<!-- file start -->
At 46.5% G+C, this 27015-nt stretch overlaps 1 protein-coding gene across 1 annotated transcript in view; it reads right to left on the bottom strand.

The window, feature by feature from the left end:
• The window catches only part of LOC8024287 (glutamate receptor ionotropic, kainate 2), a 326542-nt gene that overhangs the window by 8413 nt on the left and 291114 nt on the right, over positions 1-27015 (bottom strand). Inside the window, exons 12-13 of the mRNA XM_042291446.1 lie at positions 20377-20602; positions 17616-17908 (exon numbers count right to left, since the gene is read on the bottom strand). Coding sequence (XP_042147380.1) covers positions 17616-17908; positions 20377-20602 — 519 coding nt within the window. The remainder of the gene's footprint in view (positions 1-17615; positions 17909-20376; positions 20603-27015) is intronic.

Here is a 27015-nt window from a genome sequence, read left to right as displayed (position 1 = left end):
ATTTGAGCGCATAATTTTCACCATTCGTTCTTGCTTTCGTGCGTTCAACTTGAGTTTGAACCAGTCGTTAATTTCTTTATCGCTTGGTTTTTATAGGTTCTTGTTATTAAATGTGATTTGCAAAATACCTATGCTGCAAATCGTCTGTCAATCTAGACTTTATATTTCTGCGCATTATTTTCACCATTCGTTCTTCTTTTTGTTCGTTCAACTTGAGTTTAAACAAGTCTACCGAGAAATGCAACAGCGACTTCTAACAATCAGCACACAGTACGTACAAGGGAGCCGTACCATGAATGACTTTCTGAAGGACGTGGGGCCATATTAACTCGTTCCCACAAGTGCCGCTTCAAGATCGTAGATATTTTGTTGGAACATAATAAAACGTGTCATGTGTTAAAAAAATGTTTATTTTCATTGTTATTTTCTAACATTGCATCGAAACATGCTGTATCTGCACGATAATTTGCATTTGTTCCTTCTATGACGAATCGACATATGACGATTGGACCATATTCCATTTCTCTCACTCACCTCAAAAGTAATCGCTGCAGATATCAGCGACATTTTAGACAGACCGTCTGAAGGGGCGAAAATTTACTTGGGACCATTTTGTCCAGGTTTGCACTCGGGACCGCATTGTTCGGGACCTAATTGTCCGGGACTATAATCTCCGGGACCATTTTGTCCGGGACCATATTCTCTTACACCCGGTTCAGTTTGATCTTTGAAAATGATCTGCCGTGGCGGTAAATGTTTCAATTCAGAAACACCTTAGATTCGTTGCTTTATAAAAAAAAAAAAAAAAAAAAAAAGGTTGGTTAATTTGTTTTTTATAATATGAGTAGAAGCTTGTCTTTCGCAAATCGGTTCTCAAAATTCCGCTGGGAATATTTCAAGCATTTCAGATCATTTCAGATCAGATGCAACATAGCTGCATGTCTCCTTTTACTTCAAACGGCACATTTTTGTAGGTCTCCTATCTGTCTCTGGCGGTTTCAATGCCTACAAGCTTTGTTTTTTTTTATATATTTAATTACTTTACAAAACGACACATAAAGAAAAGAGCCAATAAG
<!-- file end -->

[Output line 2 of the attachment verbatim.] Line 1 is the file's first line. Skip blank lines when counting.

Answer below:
The window, feature by feature from the left end: